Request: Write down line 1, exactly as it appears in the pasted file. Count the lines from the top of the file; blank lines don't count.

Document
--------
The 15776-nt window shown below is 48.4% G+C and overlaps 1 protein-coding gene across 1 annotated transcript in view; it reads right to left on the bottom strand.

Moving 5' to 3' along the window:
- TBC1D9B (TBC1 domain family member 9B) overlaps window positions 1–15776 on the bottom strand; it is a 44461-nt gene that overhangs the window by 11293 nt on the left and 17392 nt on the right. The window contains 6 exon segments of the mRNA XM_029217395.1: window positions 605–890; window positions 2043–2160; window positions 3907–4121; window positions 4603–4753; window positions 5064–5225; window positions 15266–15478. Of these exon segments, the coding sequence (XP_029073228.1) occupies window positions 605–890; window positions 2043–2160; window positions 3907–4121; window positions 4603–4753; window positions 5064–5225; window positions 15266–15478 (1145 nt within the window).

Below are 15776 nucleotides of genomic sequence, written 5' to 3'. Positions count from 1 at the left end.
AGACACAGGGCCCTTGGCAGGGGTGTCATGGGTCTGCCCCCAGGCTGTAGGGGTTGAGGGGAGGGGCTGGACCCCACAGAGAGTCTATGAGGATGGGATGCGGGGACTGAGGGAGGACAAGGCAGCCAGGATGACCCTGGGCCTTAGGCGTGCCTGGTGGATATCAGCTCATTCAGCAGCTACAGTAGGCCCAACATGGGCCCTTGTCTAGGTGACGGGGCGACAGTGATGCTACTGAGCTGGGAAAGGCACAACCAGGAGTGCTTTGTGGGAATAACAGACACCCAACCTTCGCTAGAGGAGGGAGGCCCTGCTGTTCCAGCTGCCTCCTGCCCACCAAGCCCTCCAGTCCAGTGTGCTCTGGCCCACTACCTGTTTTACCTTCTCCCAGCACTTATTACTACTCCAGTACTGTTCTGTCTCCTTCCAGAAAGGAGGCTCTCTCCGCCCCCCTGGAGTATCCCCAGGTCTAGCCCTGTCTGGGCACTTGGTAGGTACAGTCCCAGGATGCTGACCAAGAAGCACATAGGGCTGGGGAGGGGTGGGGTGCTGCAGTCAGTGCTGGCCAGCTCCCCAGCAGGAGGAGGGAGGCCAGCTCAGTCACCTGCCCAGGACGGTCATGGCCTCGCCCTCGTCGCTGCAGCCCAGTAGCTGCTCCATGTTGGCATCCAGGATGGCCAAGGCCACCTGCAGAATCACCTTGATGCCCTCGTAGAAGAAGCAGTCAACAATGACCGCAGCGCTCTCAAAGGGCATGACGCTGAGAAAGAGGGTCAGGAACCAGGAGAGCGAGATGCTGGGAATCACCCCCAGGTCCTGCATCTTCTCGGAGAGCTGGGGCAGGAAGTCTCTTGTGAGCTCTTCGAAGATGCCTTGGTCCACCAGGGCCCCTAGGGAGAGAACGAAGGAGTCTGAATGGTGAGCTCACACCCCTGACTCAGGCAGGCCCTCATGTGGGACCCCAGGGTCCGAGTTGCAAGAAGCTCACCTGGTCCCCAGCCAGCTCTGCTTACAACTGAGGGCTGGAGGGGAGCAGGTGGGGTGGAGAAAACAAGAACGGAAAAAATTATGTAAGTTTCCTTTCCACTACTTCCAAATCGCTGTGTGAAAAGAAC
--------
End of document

The 15776-nt window shown below is 48.4% G+C and overlaps 1 protein-coding gene across 1 annotated transcript in view; it reads right to left on the bottom strand.